Online Exhibition: The Diverse World of Manga: Shōjo Manga and Female Manga Artists: Artistic Innovation

Artistic Innovation

According to manga critic Yonezawa Yoshihiro, shōjo manga was an object of contempt in its earlier stage. This is because characters have disproportionally large eyes, some have stars on their irises, flowers are drawn behind characters for decorative purpose, the drawing technique was of poor quality, and often unnecessarily full-length portraits were inserted and looked like fashion plates. However, Yonezawa argues that shōjo manga artists have explored the psychology of the characters, and while doing so, they have invented new techniques by attempting to visually express the emotions of the characters. Through these experiments, shōjo manga has evolved both in content and in visual presentation (Yonezawa, 18-20). This case discusses the variety of techniques used in shōjo manga.

Influence of Illustrated Books

Earlier shōjo manga artists were influenced by post-war illustrators such as Takahashi Makoto, Nakahara Jun’ichi, and Takabatake Kashō, all of who contributed illustrations to girls’ magazines, popular in the 1950s and 1960s. Readers loved the colorful illustrations of young girls posing in fashionable and feminine clothes. Takahashi Makoto in particular created many illustrations of young girls with shiny eyes, and often added flowers behind her to emphasize her beauty. In girls’ magainzes, colorful illustrations of young girls received the readers’ primary attention, rather than being supplement to the texts.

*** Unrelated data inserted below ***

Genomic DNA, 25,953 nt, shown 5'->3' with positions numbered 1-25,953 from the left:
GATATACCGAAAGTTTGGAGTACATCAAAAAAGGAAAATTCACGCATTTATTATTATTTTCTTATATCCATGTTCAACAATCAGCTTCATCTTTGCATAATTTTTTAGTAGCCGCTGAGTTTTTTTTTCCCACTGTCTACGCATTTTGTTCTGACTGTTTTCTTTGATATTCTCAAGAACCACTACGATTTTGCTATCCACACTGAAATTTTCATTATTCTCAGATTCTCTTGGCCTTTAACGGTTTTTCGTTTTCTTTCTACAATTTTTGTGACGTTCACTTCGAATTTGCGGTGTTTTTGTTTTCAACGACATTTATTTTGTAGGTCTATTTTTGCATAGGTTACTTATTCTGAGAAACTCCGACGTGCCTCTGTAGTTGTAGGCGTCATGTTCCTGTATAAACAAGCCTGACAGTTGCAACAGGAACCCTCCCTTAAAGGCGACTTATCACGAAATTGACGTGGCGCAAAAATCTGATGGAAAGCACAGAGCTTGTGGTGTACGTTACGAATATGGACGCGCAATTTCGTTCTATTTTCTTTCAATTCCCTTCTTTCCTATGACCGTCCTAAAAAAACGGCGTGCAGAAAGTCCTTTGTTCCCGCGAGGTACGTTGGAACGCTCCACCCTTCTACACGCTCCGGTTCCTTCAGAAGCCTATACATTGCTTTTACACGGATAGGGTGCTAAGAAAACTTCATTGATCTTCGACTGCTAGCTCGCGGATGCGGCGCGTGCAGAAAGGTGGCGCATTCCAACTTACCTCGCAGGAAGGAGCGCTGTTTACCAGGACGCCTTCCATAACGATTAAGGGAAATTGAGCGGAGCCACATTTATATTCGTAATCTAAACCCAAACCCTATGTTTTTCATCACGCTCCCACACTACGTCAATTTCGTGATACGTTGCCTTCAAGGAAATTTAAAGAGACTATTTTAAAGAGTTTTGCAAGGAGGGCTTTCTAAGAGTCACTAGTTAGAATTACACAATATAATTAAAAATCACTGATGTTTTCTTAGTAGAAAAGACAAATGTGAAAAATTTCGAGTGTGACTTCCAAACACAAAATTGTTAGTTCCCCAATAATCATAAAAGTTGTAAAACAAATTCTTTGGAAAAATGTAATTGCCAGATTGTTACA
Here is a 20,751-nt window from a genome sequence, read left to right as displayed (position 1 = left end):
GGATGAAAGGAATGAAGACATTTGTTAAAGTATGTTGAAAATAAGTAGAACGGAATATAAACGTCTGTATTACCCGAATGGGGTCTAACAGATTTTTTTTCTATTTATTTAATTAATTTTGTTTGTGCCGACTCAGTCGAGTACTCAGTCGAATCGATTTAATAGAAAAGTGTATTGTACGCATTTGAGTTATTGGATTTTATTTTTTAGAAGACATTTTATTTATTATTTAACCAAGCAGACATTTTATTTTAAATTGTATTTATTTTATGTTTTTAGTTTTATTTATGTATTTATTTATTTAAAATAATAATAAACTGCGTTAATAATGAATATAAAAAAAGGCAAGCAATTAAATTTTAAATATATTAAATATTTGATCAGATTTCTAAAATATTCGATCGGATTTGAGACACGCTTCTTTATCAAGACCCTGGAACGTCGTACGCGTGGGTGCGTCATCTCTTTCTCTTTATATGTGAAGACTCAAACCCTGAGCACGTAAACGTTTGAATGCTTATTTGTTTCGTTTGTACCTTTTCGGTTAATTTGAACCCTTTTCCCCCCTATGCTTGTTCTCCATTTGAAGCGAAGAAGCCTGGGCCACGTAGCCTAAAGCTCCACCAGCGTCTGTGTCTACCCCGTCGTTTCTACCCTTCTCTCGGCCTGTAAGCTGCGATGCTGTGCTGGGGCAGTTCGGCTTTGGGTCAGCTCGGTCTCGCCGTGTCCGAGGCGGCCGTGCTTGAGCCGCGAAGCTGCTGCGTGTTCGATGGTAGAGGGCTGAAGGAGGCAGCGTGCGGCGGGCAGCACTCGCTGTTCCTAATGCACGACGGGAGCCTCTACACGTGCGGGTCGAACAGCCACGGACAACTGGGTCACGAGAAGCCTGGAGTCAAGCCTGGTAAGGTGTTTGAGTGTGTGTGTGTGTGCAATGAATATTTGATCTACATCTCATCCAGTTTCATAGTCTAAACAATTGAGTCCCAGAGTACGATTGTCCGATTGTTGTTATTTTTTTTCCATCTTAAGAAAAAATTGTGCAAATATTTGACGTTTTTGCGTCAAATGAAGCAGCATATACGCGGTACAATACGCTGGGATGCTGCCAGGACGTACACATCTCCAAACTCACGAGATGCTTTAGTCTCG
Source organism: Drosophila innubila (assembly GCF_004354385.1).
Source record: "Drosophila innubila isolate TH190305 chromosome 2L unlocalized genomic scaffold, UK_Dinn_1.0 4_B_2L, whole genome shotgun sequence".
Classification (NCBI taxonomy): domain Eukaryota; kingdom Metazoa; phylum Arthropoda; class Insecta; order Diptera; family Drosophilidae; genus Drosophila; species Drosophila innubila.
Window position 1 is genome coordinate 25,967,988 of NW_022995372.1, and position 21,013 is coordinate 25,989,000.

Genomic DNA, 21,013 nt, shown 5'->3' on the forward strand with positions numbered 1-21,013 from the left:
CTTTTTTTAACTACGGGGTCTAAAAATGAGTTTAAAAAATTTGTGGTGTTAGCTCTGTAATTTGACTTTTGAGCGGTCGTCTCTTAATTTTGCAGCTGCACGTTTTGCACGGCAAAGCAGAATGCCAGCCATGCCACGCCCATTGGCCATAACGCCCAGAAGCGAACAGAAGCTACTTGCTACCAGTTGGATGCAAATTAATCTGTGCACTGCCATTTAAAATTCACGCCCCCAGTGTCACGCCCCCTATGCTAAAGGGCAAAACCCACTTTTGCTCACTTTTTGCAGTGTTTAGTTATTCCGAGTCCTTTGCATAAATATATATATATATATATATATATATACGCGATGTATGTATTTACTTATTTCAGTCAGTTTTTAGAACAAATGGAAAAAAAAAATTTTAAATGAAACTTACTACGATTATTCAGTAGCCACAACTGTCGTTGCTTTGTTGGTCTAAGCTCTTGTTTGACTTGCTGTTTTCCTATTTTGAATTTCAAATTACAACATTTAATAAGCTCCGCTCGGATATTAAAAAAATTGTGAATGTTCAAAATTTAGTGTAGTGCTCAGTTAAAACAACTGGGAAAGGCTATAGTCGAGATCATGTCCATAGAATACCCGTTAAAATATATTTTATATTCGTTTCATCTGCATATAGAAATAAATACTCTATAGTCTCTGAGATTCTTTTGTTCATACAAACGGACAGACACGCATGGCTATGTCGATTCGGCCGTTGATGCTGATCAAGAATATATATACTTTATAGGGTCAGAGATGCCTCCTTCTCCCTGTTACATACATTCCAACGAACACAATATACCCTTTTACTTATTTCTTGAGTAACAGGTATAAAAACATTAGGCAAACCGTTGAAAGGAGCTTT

The earlier style of shōjo manga strongly shows the influence of Takahashi and the fashion-plates style illustrations. This page (『星のたてごと (Harp of the Stars), 314) presents the full-length portrait of the heroine Linda. Although this reproduction is in black and white, the page was originally drawn in color.  

Influence of Illustrated Books (continue)

Created by Urano Chikako (1946-), 『アタックNo. 1 (Attakku No. 1)(1968-1970) is an extremely popular sports manga featuring volleyball. In the top half of this page (v. 2, p. 144)Urano depicts the heroine Kozue and her teammates at a party. She sketches the scenery of the party on the right side, but adds Kozue on the left. Kozue has big eyes with stars shinning inside, and rose flowers surrounding her to make her more gorgeous. These are typical expressions shown in the earlier shōjo manga works. Similar themes are shown in 『キャンディ・キャンディ (Candy Candy)(1975-1979) drawn by Igarashi Yumiko (1950-). In this page ( v. 2, p. 54), the orphan heroine Candy appears fully dressed up. Flowers are drawn along the bottom and behind her, and flower petals are floating in the air. It is especially important to make a strong impression when introducing new characters. In『はいからさんが通る (Haikara-San: Here Comes Miss Modern)(1975-1977), the author Yamato Waki (1948-) introduces a new character, Tamaki, who is the best friend of heroine Benio. In this page (v. 1, p. 17), the author uses half of the whole page to portrait Tamaki Lilies are added behind her, and small dots with radiant lines are added as a lighting effect. 

Layout: Intricate Camera Angles

Reading manga can be challenging. Japanese books open from the right to left, as opposed to English books which open left to right. In addition, a page of manga usually consists of multiple illustrated flames, called koma, vertically organized in three or four rows. When manga artists draft the layout of a page, they place koma to lead the readers’ eyes from the right top to the bottom left, and this flow also suggests the flow of time. Each koma depicts characters and/or scenes from one perspective, so koma function as a camera shot, with multiple koma representing multiple camera shots. The layout of koma used to be simple, but manga artists began to experiment with the layout for more effective and/or dramatic presentations. This tendency is particularly notable for shōjo manga; where the shape and size of koma tend to be more flexible than other genres of manga.